What is a Macro Virus?
A macro virus is a malicious program that can be embedded into a particular software application, such as a word document or spreadsheet application.
Microsoft Office programs, such as Word and Excel, are common targets of macro viruses, which have existed for more than 20 years.
How do they work?
For years, many computer applications automatically enabled macros by default.
Macros are shortcuts that allow specific processes to be repeated; computer users can create or “record” their own macros to automate these tasks.
The threat occurs when hackers create their own macro codes in order to commit a malicious act.
These malicious codes could be hidden inside documents.
According to Kaspersky Lab, Microsoft decided to disable macros by default in Microsoft Office products after Office 2000 was introduced.
But that doesn’t mean macro viruses aren’t a threat today; in fact, they seem to have made a come-back in recent years.
Macro viruses may infect a program and force a series of actions to occur once the application is started, or when some other action triggers the sequence.
Macro viruses could be sent through email attachments or even in codes that are downloaded when a victim clicks on a scammer’s phishing link or website.
Security experts suggest macro viruses can duplicate themselves, thereby making it easier to infect other computers.
Some malicious macro viruses may target the files on your hard drive, deleting them from existence.
One effective macro virus, the Melissa virus, hit computers in 1999.
It worked by being distributed through a Microsoft Word document.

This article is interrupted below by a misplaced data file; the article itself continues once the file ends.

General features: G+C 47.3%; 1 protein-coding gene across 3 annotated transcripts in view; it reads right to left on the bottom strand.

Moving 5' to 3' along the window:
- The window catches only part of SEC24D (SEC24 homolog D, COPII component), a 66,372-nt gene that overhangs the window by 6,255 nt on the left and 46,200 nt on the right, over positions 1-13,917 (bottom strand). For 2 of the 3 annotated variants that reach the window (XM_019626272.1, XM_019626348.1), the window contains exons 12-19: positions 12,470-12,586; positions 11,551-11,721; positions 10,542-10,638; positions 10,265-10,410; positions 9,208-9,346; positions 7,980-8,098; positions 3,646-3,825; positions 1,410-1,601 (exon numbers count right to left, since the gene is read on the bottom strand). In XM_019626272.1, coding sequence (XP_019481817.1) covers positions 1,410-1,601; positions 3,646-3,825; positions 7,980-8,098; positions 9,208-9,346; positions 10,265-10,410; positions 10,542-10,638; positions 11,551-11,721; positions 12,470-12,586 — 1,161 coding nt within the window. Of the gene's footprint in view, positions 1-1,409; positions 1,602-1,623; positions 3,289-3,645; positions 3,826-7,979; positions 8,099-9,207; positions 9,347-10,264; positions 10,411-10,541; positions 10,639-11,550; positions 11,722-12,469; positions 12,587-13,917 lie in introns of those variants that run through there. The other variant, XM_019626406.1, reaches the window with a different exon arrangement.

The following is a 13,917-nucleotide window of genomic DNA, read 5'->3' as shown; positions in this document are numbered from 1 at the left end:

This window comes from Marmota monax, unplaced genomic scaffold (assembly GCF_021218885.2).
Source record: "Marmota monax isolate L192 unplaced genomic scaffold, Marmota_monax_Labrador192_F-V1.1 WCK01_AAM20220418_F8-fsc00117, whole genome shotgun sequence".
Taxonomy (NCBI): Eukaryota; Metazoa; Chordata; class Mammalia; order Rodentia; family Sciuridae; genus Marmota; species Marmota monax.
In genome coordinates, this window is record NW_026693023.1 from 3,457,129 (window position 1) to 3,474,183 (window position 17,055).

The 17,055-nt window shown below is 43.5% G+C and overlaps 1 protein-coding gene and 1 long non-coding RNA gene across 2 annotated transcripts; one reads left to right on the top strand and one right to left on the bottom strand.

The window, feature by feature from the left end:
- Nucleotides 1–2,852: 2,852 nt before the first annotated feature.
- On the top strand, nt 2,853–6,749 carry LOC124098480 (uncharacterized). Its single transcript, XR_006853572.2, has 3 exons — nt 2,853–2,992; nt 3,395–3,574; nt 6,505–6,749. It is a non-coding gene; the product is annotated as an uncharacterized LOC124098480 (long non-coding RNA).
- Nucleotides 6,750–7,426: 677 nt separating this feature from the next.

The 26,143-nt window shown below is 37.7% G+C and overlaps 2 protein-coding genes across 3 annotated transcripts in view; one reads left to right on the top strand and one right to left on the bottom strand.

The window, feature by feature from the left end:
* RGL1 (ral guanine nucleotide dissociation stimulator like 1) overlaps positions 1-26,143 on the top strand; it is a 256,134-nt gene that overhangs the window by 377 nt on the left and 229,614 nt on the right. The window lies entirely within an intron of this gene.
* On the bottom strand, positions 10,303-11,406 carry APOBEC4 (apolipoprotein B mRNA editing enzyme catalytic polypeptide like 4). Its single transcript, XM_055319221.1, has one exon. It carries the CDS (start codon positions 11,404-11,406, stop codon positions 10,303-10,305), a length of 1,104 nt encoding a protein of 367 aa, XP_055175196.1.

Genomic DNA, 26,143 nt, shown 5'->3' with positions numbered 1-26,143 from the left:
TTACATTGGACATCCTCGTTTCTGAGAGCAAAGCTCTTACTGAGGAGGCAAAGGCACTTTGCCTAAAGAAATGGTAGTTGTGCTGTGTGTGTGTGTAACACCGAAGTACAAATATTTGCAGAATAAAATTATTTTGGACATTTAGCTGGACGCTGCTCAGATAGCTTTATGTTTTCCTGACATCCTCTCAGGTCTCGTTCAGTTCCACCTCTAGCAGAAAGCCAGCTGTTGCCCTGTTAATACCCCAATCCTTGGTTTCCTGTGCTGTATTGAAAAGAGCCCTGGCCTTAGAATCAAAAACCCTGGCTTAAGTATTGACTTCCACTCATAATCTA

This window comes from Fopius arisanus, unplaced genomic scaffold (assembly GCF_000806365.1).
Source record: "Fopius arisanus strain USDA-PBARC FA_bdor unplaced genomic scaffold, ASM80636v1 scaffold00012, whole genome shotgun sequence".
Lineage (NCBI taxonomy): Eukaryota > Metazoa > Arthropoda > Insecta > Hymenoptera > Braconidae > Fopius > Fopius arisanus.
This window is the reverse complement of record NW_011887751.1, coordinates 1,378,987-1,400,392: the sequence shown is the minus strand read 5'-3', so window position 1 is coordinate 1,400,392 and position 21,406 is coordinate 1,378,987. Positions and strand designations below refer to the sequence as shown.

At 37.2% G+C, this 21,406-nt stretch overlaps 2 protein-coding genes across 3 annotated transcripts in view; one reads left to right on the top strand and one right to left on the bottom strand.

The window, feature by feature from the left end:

When the infected document was activated with Microsoft Word 97 or Word 2000, the virus would automatically grab the first 50 contacts in a computer’s address book.
It would then send a copy of the malicious Word document to those emails.
Those who received the email would then open the document, and the cycle would begin again.
It led to a substantial increase in junk mail and slowed email servers.
Other macro viruses may be less dangerous, in theory: the Wazzu virus that infected Word files would simply move words around inside of a document.
Most of all, this particular form of a macro virus is annoying, at the least.
Macro viruses can target both Windows and Mac systems with the same malicious code.
How do I get rid of a macro virus?
Look for security software specifically designed to target macro viruses both through detection and removal.
Most popular anti-virus software are now capable of not only finding macro viruses, but also in removing them.
Keep the software active and updated, and perform scheduled scans to help clean up any documents that might be infected by a macro virus.
If you use Microsoft Office and have unusual performance issues, you may need to “repair” the software.
Ask a computer professional or contact Microsoft for instructions on doing so.
Microsoft.com also provides instructions on how to removal macro viruses in Excel and Word manually.